Low energy prices and economic sanctions are taking their toll on the Russian economy, so much so that the Kremlin is putting sanctions relief at the forefront of next year's policy agenda. The Western sanctions are in large part designed to affect the Russian economy down the road — for example, energy sanctions target long-term development projects like Arctic oil and gas deposits. But Russia is getting to the point where delays in key projects, along with financing constraints on Russian companies and Western firms doing business in Russia, could cause irreparable harm to the economy in the not-too-distant future. In addition, there are increasing signs that the global economy is about to enter a downturn and that oil prices, which have dropped by more than half since the Ukraine crisis began, will remain low for the foreseeable future and possibly go lower.
Simply put, Russia is starting to realize it cannot weather the sanctions much longer, particularly because the next five years will already be a difficult time for the Russian economy.
The sanctions have delayed long- and medium-term projects. On Sept. 15, an Energy Ministry official noted that the ministry does not expect drilling to return to the Arctic Sea until 2020 at the earliest. ExxonMobil and Rosneft began drilling in the Kara Sea last August, but the United States ratcheted up sanctions the following month, forcing ExxonMobil to pull out of the project entirely. Pushing back the development timetable by six years likely means that the first oil from the project will not come online until the second half of the 2020s, if not later, instead of during the crucial 2020-2025 period. Moreover, sanctions somewhat inhibit access to technology for shale oil and gas development. As many of Western Siberia's Soviet-era fields decline, Russia needs reinvestment, redevelopment and the discovery of new resources just to maintain its current production levels.
Limits on financing have also affected several key medium-term projects. Novatek's Yamal liquefied natural gas facility has been barred from using long-term dollar-denominated loans. Thus, the project stakeholders — Novatek (60 percent), Total (20 percent) and China National Petroleum Corp., or CNPC (20 percent) — have had to turn to more Chinese financing than they had originally intended. Novatek finally agreed to sell a 9.9 percent stake to the China Silk Road Fund on Sept. 3 during Russian President Vladimir Putin's visit to China. But as China's own economy has slowed, Beijing has been more stringent in its overseas investment strategy, thus limiting Russia's ability to turn away from the West and toward China to offset sanctions blowback. Gazprom's 2014 deal with CNPC on natural gas supplies through the Power of Siberia pipeline has also been difficult to move forward because of China's hesitance to prepay for gas; Gazprom needed the prepayment funds to help finance the construction of the project.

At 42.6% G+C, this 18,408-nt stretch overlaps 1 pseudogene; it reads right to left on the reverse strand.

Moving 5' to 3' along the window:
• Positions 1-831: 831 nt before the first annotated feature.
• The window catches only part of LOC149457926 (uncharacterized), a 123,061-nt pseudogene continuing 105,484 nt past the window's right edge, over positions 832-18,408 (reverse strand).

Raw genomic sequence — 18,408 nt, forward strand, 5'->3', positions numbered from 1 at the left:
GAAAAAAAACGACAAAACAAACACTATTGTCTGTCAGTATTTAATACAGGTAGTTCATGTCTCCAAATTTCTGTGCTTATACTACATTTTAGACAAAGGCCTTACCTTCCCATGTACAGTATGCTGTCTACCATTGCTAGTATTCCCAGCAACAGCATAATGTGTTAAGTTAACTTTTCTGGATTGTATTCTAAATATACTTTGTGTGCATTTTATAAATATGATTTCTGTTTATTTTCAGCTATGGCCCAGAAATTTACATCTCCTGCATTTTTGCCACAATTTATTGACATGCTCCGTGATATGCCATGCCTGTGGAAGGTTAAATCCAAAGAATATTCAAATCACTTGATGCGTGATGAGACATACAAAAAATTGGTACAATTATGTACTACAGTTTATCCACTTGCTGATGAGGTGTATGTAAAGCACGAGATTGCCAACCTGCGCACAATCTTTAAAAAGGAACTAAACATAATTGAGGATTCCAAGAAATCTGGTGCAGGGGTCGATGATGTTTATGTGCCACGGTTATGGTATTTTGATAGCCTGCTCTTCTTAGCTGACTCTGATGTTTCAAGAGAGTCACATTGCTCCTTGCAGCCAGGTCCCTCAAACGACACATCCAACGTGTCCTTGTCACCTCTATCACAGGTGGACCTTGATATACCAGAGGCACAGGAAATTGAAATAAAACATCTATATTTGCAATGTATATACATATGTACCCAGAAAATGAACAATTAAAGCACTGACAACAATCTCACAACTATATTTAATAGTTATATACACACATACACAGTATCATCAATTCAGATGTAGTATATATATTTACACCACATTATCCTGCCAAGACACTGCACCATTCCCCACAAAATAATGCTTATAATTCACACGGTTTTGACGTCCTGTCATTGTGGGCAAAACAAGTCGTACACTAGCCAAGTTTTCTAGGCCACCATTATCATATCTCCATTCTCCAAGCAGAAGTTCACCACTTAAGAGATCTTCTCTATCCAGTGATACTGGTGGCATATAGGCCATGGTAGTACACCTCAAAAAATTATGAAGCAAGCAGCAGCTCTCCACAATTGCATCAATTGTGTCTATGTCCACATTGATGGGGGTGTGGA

Sanctions are also affecting the Russian financial system. By no means were sanctions the only cause of the Russian ruble's decline and the Russian banking sector's difficulties, but they add enormous weight to what was already a major burden from low energy prices. Because oil prices are largely out of Russia's — or anyone's — control, Moscow must do what it can. In theory, a country with ample financial reserves could use them to offset the decline in government revenue stemming from lower oil prices, as Saudi Arabia and other major oil producers have. But the uncertainty about the duration of sanctions on the Russian financial system has made the Kremlin a miser, holding on to its reserves in case Russia's economic situation grows even bleaker in the future. Therefore, Moscow will likely scale back some of its long-term development plans, such as its military modernization or massive energy projects such as Turkish Stream, Nord Stream II and the Power of Siberia pipeline.